Editor’s Note: The Axe Files, featuring David Axelrod, is a podcast distributed by CNN and produced at the University of Chicago Institute of Politics. The author works at the institute.
Anderson Cooper sat down with David Axelrod to talk about the 2016 race, among other things
Cooper has a theory about Donald Trump's media attention
While rivals and media critics complain that Donald Trump’s pervasive presence on television has given him an undue advantage in the presidential race, Anderson Cooper says Trump has made his own luck by submitting himself to interviews others refused.
“(Trump) is good TV, without a doubt,” said Cooper, best-selling author and host of CNN’s “AC-360.” “But a lot of these people can be good TV. They just don’t want to subject themselves.”
Cooper’s comments came in a wide-ranging conversation with David Axelrod on “The Axe Files,” a podcast produced by CNN and the University of Chicago Institute of Politics.
The two talked about Cooper’s life, career and his revealing new book, written with his mother, Gloria Vanderbilt, “The Rainbow Comes and Goes: A Mother and Son on Life, Loss and Love.”
“Hillary Clinton, Ted Cruz … we would put out a lot of requests all the time,” Cooper said. “It’s not that all we want to do is put Donald Trump on … Look, Jeb Bush – I never talked to him until we did a town hall and that was the first and last time. It was right before he left the race.”
The CNN anchor says Trump’s style of gamely parrying with interviewers has worked for him, burnishing his image as someone who stands apart from conventional politics.
“Donald Trump is fascinating because he actually does answer questions. You can quibble with how he answered the question, what his base of knowledge is,” he said. “There are all of those things, but he does answer. And the first time I saw him talk after he announced, I remember being impressed and saying, ‘He does not sound like any other politician.’ And I get that appeal.”
That no-holds-barred style from Trump, Cooper believes, poses a challenging contrast with that of his likely general election opponent, former Secretary of State Clinton.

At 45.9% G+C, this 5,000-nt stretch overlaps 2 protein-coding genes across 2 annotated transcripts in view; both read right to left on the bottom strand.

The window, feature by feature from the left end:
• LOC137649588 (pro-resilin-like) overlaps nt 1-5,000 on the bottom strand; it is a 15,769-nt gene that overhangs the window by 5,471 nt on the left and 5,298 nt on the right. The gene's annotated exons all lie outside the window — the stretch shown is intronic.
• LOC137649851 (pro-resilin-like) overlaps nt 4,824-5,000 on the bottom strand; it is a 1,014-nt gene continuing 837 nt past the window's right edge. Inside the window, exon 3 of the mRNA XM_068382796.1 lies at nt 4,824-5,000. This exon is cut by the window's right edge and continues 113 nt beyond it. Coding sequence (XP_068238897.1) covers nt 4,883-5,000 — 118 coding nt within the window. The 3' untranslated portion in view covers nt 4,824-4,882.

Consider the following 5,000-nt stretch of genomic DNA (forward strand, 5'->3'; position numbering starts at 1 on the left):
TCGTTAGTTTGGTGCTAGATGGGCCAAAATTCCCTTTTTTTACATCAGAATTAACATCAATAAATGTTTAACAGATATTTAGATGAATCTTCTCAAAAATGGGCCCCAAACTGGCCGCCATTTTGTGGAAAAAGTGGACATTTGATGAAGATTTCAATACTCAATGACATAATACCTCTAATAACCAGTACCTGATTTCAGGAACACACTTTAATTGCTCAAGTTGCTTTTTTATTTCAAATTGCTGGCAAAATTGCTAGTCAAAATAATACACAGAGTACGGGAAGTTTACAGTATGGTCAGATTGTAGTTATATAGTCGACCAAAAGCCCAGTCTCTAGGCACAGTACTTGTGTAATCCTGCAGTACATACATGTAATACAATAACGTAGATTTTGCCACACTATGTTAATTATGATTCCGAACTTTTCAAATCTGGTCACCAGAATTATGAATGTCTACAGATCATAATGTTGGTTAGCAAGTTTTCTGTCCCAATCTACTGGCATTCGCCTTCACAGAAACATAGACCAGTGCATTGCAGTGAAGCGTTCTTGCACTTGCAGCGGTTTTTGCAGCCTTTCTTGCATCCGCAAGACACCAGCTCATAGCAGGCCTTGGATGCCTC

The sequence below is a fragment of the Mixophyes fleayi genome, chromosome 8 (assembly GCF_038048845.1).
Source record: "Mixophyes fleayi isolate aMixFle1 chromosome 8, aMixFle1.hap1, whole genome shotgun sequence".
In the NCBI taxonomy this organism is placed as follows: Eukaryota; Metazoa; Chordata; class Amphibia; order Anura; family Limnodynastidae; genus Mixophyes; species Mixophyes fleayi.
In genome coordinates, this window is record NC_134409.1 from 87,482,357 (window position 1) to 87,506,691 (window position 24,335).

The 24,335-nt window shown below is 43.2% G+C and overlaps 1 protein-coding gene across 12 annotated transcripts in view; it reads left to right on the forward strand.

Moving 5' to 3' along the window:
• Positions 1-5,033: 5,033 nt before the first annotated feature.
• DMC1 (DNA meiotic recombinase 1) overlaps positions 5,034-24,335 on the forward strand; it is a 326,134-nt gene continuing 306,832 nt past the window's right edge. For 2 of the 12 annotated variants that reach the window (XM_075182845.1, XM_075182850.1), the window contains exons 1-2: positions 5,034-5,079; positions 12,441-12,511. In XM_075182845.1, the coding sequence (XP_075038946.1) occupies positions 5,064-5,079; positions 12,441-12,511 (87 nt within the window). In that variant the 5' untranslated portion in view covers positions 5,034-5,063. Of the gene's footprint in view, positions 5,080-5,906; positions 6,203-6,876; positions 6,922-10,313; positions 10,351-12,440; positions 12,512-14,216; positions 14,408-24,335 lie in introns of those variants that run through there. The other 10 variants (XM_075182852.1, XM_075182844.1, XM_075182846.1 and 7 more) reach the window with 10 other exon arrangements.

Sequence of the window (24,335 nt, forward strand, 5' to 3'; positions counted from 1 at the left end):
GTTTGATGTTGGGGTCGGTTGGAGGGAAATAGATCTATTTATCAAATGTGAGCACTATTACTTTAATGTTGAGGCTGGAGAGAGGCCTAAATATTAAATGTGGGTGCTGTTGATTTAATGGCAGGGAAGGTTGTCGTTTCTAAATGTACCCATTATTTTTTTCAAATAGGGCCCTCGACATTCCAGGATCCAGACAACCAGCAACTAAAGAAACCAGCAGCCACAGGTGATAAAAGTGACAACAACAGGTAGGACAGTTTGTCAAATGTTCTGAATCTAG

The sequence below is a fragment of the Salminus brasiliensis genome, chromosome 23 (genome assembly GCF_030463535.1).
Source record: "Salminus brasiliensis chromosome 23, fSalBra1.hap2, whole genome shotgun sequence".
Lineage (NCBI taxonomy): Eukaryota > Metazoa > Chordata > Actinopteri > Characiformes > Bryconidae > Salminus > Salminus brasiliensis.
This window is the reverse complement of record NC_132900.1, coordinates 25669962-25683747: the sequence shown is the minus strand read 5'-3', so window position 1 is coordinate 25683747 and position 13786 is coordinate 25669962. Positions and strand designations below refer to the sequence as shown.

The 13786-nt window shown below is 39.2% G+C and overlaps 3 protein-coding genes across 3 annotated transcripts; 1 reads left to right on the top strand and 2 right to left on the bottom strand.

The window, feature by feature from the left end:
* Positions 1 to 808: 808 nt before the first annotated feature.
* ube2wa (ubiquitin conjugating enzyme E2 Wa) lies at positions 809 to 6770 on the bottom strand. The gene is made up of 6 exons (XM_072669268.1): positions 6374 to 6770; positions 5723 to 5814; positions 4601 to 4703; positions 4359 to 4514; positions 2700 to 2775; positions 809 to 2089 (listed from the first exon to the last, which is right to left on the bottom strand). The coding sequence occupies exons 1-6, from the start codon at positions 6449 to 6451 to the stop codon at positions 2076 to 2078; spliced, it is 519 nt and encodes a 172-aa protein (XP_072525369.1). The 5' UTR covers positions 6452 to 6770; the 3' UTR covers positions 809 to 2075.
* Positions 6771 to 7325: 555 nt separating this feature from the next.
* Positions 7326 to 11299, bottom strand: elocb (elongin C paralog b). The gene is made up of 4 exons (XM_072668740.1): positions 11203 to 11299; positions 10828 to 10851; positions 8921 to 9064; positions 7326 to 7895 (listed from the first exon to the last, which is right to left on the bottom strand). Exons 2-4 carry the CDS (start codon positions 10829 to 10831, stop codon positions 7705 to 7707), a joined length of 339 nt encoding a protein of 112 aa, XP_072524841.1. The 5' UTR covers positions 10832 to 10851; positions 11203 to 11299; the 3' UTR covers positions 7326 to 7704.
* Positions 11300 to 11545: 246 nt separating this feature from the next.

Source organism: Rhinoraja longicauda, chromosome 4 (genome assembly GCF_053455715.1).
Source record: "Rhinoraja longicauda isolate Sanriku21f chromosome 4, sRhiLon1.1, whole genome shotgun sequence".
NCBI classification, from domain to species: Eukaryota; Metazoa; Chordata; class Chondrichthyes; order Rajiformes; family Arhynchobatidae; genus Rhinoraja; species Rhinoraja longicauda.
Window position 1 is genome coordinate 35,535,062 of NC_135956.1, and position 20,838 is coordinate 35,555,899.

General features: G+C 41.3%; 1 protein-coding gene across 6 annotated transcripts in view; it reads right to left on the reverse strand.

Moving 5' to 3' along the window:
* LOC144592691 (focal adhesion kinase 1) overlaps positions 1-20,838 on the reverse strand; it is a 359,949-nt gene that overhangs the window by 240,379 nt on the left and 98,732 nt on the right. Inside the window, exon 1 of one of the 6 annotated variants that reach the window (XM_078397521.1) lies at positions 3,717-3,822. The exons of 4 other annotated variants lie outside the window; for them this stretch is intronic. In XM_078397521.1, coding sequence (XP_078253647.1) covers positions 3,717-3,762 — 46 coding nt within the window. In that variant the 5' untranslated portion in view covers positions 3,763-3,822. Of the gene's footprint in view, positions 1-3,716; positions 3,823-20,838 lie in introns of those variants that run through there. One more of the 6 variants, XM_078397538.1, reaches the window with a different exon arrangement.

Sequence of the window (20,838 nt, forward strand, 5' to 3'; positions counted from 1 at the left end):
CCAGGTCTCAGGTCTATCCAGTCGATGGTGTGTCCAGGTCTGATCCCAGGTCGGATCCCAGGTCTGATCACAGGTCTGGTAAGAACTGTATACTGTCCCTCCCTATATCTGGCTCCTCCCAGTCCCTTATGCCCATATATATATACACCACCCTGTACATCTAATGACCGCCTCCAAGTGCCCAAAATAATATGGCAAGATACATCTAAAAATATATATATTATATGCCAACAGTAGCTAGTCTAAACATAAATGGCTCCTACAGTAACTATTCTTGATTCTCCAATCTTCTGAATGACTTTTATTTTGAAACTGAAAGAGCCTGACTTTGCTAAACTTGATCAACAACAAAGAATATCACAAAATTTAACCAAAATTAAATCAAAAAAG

“I come back to the term authenticity. I do think there is a practiced quality to Hillary in what she says often … That is her go to response, her go to response is to be a policy wonk and to go with facts and figures,” he said. “For someone who has been in the public eye for that long, look I get that. It’s not an easy thing, particularly if it doesn’t come naturally to you … I think the problem is the response sometimes feel inauthentic or they just seem like, ‘I’ve heard this before.’ ”
As for his own future, Cooper, who doubles as a correspondent on “60 Minutes,” deflected rumors that he is under consideration as a possible new on-air partner for Kelly Ripa after Ripa’s co-host Michael Strahan announced he is leaving her show to work solely for “Good Morning America.” But Cooper made it clear that he has no plans to leave CNN, suggesting that any new assignment would be in addition to his current duties.
“First of all, I don’t see leaving CNN. Anything I do would be an add-on. I believe in the mission of CNN. I like going to the front-lines of places, and I like that they want me to (go),” he said.
To hear the whole interview with Cooper, which also touched on his becoming a self-appointed embed in Burma and Somalia, and more, click on http://podcast.cnn.com. To get “The Axe Files” podcast every week, subscribe at http://itunes.com/theaxefiles.